Translation: Thou shall not forget! / This heap is a witness, and this pillar is a witness [Gen. 31:52] about our brothers, sons of our community, the holy community of Rákospalota that were killed and burned for the sanctification of God's name in the labor camps of Auschwitz and in other localities in Europe by merciless murders in the year 1942-1945. The day of terrible mourning: Tammuz 19th.
A fasiszta gyilkosok által
örök gyásznapunk: tamuz 19
ת'נ'צ'ב'ה' [=תהי נפשם צרורה בצרור החיים]
Translation: To the dear memory of our sisters and brothers destroyed by fascist murderers in the years 1942-1945 in the labor companies and in deportation, raised with reverence by the surviving Jews of Rákospalota [the neighborhood in Budapest] our day of eternal mourning: the 19th of Tammuz / [In Hebrew] May their souls be bound in the bundle of life.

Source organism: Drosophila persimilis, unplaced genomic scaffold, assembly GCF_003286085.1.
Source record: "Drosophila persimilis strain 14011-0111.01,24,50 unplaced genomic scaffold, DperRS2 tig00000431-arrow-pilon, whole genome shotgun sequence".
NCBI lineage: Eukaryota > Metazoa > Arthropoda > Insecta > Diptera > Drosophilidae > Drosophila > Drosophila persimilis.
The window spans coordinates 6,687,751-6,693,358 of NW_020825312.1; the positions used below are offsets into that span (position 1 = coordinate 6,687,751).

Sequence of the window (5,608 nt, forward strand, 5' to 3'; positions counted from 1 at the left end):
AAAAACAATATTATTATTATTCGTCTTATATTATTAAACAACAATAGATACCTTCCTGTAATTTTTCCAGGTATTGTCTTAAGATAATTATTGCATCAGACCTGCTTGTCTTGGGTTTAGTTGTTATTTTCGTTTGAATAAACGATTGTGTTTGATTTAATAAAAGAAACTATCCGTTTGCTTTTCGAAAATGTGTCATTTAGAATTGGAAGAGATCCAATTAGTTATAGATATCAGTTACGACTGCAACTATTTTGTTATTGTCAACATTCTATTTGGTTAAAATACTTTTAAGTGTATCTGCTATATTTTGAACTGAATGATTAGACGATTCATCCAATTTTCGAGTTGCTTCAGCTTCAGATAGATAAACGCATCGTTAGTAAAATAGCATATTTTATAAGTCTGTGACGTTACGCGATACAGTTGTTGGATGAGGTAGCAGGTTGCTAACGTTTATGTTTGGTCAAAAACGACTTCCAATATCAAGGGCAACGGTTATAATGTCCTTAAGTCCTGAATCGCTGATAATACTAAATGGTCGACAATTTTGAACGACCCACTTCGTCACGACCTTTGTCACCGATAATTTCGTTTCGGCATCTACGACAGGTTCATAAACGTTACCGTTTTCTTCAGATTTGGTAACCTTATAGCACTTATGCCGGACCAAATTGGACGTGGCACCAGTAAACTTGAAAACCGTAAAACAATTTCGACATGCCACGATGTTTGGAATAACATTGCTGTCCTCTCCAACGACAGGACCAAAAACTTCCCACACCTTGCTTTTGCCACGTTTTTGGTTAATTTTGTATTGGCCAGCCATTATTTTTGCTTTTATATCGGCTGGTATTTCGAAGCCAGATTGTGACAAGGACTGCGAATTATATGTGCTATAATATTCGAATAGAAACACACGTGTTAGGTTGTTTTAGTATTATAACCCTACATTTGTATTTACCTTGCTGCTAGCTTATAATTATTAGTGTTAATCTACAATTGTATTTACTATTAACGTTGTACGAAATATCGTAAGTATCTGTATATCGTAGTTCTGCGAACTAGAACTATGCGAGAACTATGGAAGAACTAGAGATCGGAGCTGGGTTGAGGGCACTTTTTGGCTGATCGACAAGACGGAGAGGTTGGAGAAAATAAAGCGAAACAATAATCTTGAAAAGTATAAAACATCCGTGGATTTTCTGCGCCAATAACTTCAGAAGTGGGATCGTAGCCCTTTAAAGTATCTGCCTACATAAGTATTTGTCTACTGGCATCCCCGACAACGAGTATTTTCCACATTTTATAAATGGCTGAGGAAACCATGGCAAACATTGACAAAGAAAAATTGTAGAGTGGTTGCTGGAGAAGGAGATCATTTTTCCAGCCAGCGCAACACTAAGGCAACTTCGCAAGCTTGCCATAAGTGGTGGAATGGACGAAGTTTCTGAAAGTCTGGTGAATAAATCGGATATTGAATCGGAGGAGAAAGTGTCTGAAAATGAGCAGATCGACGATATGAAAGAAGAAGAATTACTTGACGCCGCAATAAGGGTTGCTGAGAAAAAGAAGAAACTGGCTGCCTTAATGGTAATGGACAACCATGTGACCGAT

Újpest was for a long time an independent city, but since 1950 it is included the 4th district of Budapest. The history is unique, it was founded in the early 19th century intentionally as a Jewish settlement on land purchased by Izsák Lőwy (1793-1847), who was barred from other locations. He named the place Neupest / Újpest (New Pest) and it became a prosperous manufacturing center with factories mostly founded by Jews. In the 19th century, industries included wood processing, leather, vinegar, cotton, ceramics and tile, shingles, furniture, buttons and braid, alcohol, ink, and other products. Besides the synagogue, the Újpest community established all the necessary institutions of Jewish life: bath, slaughterhouse, elementary school, cemetery, women's club, girls' orphanage, cultural center, library, soup kitchen, and old age home.